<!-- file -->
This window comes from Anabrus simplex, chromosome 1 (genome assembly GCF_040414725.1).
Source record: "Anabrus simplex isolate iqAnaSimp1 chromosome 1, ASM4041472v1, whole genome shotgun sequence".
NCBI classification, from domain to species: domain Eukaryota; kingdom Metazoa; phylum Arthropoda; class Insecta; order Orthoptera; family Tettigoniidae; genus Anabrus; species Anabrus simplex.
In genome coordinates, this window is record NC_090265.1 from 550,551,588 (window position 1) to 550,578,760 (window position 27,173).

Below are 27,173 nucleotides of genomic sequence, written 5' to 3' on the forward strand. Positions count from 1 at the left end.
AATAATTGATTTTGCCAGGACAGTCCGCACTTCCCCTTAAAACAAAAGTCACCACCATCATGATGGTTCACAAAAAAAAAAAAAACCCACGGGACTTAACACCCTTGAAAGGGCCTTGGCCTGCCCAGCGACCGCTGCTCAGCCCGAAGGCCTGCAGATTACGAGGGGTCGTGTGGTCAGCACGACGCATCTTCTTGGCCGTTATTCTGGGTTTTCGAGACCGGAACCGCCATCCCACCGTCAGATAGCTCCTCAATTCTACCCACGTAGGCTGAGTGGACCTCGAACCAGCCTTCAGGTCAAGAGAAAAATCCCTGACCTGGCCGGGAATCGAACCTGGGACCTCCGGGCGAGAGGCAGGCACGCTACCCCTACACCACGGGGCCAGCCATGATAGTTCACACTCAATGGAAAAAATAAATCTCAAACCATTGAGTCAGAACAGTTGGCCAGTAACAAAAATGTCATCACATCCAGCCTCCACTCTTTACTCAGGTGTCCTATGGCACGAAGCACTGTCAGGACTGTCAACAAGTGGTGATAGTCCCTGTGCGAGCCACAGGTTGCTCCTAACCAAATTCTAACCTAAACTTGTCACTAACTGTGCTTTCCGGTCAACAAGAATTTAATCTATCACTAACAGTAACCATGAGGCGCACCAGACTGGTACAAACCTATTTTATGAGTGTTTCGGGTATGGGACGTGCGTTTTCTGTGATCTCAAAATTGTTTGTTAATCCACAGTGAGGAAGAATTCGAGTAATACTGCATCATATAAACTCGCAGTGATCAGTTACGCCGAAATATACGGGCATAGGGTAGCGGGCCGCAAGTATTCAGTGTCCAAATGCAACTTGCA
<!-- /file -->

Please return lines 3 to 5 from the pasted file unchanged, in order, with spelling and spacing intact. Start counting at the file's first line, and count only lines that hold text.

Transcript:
NCBI classification, from domain to species: domain Eukaryota; kingdom Metazoa; phylum Arthropoda; class Insecta; order Orthoptera; family Tettigoniidae; genus Anabrus; species Anabrus simplex.
In genome coordinates, this window is record NC_090265.1 from 550,551,588 (window position 1) to 550,578,760 (window position 27,173).

Below are 27,173 nucleotides of genomic sequence, written 5' to 3' on the forward strand. Positions count from 1 at the left end.